NCLM Southern City, Volume 72, Issue 3, 2022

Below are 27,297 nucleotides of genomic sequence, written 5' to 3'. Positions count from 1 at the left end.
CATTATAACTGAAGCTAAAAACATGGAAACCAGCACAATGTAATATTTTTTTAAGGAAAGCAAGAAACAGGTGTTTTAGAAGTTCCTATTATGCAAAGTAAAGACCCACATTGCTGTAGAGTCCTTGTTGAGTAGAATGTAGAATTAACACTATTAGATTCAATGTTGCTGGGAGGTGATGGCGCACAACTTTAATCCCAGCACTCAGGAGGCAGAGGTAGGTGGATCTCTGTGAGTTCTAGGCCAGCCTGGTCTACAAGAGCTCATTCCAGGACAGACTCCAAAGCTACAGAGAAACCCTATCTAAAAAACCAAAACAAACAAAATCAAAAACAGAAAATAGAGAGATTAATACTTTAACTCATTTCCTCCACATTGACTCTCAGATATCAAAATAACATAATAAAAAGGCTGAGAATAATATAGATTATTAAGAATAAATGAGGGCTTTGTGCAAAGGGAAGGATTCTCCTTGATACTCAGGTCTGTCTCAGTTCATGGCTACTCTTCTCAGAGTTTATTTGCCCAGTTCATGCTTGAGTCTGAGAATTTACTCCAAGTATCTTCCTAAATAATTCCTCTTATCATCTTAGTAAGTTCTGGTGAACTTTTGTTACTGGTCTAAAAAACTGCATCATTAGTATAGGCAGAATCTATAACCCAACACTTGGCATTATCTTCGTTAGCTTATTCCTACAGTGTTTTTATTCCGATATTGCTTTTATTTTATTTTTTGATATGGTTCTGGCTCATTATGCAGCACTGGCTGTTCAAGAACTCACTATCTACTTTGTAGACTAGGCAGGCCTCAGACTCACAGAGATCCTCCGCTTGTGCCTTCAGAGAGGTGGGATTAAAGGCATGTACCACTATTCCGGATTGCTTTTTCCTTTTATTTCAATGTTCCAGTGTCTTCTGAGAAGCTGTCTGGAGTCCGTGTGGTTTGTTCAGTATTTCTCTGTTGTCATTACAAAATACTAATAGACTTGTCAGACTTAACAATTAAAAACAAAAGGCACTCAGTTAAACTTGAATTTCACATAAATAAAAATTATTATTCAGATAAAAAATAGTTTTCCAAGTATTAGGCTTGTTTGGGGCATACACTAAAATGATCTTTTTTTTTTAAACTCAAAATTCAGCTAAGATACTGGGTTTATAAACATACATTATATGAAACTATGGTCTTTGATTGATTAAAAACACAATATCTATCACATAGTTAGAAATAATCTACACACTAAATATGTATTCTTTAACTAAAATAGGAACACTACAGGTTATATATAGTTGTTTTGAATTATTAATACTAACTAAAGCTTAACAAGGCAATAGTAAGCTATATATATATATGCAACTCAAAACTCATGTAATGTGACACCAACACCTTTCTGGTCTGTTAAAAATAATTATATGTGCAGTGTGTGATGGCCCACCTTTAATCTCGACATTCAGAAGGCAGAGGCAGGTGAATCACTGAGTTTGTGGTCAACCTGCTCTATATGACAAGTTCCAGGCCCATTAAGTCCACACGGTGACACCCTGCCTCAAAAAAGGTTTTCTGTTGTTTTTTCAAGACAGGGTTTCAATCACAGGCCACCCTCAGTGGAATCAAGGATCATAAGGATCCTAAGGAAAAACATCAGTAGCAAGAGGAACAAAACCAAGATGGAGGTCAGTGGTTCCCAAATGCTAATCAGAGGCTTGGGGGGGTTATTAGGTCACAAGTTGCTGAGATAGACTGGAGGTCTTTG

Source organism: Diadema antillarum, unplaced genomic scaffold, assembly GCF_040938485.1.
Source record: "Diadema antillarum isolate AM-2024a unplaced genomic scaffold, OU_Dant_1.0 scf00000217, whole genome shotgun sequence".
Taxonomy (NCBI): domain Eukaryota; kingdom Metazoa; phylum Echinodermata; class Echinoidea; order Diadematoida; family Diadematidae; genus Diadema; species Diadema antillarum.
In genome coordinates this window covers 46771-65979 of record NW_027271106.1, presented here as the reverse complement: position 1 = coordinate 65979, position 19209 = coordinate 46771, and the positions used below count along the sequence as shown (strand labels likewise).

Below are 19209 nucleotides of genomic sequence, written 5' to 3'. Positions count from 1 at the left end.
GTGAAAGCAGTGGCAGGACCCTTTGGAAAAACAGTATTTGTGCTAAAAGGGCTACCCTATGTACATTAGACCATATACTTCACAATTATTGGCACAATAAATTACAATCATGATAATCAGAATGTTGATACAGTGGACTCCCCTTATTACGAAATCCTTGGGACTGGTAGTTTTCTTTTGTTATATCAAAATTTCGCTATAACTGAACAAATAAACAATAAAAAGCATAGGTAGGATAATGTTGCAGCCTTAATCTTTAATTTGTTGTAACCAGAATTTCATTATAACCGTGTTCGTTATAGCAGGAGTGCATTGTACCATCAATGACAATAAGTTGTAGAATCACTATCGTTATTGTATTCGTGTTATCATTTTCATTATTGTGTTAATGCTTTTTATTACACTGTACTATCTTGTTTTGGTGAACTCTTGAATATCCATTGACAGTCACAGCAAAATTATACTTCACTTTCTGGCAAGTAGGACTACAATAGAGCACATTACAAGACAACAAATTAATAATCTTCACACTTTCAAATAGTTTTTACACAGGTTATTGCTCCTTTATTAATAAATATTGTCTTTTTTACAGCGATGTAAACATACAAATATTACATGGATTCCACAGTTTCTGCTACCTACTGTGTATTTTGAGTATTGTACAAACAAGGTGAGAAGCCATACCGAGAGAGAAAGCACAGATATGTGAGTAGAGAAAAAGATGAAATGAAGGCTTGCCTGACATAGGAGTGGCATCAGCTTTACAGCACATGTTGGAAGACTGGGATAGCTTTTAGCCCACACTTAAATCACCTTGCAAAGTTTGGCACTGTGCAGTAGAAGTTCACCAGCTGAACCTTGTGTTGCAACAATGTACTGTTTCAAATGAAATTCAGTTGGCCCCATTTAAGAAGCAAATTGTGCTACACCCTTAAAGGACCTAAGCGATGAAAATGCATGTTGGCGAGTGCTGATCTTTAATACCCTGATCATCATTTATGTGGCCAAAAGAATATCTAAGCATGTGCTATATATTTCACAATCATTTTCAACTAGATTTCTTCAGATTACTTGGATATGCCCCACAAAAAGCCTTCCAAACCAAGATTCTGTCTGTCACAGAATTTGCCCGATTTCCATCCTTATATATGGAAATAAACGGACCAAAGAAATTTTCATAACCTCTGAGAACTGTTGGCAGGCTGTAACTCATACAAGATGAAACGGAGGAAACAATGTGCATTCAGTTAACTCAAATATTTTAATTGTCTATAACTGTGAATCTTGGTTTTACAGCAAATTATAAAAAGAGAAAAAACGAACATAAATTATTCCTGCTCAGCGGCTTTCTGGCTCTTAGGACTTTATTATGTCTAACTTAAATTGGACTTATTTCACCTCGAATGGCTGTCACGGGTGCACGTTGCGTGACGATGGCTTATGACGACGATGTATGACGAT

SOUTHERN CITY QUARTER 3 2022 34 “Right now, Columbus is top of the world,” says Kevin R. Cox, a geography professor at Ohio State University and the author of several books looking at the intersection of geography, growth, and local political power. His latest is “Boomtown Columbus: Ohio’s Sunbelt City and How Developers Got Their Way.” As gathered from the book title, Cox sees Columbus and its growth as comparable to those of the booming Sunbelt cities of the South, like Raleigh and Charlotte. The book also doesn’t shy away from exploring any negatives associated with the city’s growth, including uneven effects for residents. But he shows that what has been good for the city has been good for a large segment of the business community. continued from page 33 “American cities are incredibly variable,” Cox said in a telephone interview. “In Columbus, they (the developers) needed the services and the cities needed to annex to pay for those services.” Part of how Columbus did that was by adopting a policy in the mid-1950s, under noted Mayor Jack Sensenbrenner, only allowing the extension water and sewer service into an area if it was annexed into the city. A combination of other policies adopted at the state level affecting the viability of suburban sewage treatment methods and school district growth allowed the growth of Columbus to continue into the 1960s and through today. Today, like Raleigh and Charlotte, Columbus is attracting high-tech jobs and businesses. Chip-maker Intel announced earlier this year that it would invest $20 billion and employ 3,000 people in the city. Meanwhile, Cincinnati and Cleveland became landlocked due to a variety of factors. As older industrial cities, suburban towns begin to encircle them, and policies and infrastructure needs at the time did not dictate the same use of water and sewer as a tool to both encourage and plan for growth. Geography, with Lake Erie blocking Cleveland to the north, and the Ohio River and the Kentucky line blocking Cincinnati to the south, also played a role. Regardless of the reasons, the results speak for themselves. Cox cites them in his book: From 1990 to 2000, Cincinnati’s population decreased by 9.4 percent; Cleveland saw a 5.4 percent population Keeping the Pace With the Urban Footprint The arrangements have been good for both sides. Developers enhance the value of their property with city utilities and other services; cities keep pace with their urban footprint and are able to maintain service levels by growing their property tax base. And orderly and planned growth has been the result.